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St. John's defeats Marquette: Three Things We Learned

The Red Stormed stayed red hot, as St. John's takes down Marquette 67-51 Wednesday night.

St. John's Sir'Dominic Pointer goes up against Marquette's Luke Fischer during the Red Storm's 67-51 victory in Milwaukee Wednesday night.
St. John's Sir'Dominic Pointer goes up against Marquette's Luke Fischer during the Red Storm's 67-51 victory in Milwaukee Wednesday night.
Jeff Hanisch-USA TODAY Sports

When there's a storm, birds should not fly. That's especially true if those birds are flying into a storm as hot and heavy as the St. John's Red Storm.

The Johnnies took down the Marquette Golden Eagles Wednesday night 67-51 for their fourth straight win.

After a first half in which both teams struggled, D'Angelo Harrison went off or St. John's, scoring 16 of his 21 points in the second stanza. Rysheed Jordan led all scorers with 23 points, powering the sluggish Red Storm in the first with 13 points. Sir'Dominic Pointer had a strong showing for the Johnnies, posting a double-double with 10 points, 13 rebounds. Pointer also chipped in seven assists on the night.

Marquette pressured St. John's early on, forcing the Red Storm into only 6-20 shooting, including 1-6 from beyond the arc. Their solid defense couldn't turn into solid offense, as the Golden Eagles turned the ball over seven times and shot 34 percent to keep it just close enough within striking distance at the half at 34-27.

But Marquette could not keep up with the athleticism of St. John's, as the Red Storm started to hit their three-point opportunities, shooting 50 percent in the second half, overwhelming  Steve Wojciechowski's squad.

Matt Carlino led Marquette in scoring, posting 17 points in addition to four rebounds and two steals. Steve Taylor Jr., coming off the bench for the Golden Eagles, was a force to be reckoned with on the glass, as he brought down 17 rebounds.

So there's the recap. But here's three things we learned from Wednesday night.

St. John's Red Hot at Right Time

Having struggled early in Big East play, Steve Lavin's squad has righted the ship and are playing their best basketball at the right time. A 3-6 conference record had the Red Storm scrambling, but they've now won four games in a row, and six of their last seven games.

Not too long ago, the talk was whether this senior-laden squad would even get into the tournament, as St. John's was considered "on the bubble" by many so called expert bracketologists. But after this stretch, that puts the Red Storm at 21-9, and fifth place in the Big East at 10-7, St. John's has room to breathe, having surely locked up at the very least an at-large bid in the NCAA Tournament.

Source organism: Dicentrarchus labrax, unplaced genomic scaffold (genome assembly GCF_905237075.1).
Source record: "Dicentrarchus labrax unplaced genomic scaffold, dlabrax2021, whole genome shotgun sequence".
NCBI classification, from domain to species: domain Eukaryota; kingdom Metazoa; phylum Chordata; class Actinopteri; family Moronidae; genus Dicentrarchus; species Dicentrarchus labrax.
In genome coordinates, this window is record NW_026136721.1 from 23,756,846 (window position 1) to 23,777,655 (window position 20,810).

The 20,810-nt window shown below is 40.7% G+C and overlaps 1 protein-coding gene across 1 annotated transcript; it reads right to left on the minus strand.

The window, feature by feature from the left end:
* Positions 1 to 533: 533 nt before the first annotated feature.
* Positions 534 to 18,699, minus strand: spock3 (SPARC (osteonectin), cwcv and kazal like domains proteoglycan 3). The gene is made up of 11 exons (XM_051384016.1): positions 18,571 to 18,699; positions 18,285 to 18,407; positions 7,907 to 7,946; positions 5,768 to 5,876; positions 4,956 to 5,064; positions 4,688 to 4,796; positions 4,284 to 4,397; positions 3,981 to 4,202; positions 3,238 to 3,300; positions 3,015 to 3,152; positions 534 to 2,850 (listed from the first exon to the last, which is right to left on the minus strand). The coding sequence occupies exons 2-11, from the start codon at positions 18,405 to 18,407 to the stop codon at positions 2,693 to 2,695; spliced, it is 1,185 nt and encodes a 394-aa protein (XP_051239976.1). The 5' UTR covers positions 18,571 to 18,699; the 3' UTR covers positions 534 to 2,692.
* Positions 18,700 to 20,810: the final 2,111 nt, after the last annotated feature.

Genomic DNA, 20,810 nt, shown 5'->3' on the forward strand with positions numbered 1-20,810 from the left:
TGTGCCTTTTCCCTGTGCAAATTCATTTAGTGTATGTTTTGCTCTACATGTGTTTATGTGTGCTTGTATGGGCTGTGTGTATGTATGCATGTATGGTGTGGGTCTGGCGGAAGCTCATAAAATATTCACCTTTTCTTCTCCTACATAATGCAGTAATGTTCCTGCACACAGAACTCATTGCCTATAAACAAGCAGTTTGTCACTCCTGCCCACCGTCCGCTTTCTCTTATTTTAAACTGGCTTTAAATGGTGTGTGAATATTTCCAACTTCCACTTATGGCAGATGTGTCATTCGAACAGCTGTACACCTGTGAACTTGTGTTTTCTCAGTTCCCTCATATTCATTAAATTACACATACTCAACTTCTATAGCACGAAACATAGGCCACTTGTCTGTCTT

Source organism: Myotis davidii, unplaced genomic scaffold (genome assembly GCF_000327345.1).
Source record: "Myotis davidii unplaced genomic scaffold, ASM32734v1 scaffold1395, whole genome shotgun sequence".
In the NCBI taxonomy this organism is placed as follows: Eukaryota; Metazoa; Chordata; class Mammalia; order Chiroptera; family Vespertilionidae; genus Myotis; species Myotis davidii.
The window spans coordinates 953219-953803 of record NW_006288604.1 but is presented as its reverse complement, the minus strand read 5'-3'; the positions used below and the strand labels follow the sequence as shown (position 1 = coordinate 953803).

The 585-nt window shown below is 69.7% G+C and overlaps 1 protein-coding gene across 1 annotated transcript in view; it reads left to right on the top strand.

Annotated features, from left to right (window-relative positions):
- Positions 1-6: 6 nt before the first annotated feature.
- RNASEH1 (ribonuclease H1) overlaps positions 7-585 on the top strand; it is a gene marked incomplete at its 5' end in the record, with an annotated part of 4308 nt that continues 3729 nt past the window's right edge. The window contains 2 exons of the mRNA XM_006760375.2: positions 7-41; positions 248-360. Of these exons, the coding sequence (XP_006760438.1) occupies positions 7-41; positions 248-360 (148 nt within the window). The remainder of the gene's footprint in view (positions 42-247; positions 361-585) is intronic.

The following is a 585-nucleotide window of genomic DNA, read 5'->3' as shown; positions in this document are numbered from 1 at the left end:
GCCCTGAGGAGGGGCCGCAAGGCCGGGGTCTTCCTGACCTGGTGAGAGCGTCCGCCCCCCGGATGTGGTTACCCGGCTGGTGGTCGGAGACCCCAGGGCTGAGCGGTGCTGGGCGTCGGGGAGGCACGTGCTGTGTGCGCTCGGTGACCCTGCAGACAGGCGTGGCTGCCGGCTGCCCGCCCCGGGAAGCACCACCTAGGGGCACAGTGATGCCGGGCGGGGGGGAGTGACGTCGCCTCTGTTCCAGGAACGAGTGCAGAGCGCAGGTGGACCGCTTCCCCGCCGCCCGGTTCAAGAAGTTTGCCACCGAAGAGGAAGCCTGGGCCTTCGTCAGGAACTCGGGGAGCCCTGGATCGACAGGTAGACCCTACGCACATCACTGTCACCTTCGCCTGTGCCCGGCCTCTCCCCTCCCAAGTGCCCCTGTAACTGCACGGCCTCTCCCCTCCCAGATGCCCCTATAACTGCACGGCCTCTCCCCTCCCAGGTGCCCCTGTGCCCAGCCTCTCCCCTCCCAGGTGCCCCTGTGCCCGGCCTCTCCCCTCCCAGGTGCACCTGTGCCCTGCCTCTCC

Can this team sustain this momentum at the most important time of the year? They have a chance to make serious noise Saturday when they take on No. 4 and potential tournament No. 1 seed Villanova at the Wells Fargo Center in Philadelphia, Pa. If they knock off the Wildcats, they'll be feeling sky-high as they head into the Big East Tournament.

Marquette Can't Keep Calm and Carry On

A big turning point in this game came late in the first half, when Carlino was assessed a technical foul for arguing a call with only one second remaining in the first half. The technical led to a seven-point lead for St. John's and really turned the tide in the Red Storm's favor.

It's been a down year for Marquette, and that's putting it politely, but it's a shame that a cooler head could not prevail, ultimately costing the team down the stretch.

Lack of Depth? So What?

It's no secret that St. John's doesn't have the deepest bench in the world. Steve Lavin uses six, maybe seven players a game. And late in the year, a team might be cut some slack for playing the minutes they do while losing a step.

But this St. John's team is not slacking off one bit. Of the six players who took the floor tonight, four of them hit double figures in scoring (Jordan, Harrison, Pointer and Phil Greene IV  with 11 points). They'll all need to keep contributing however, as they run into their toughest challenges yet.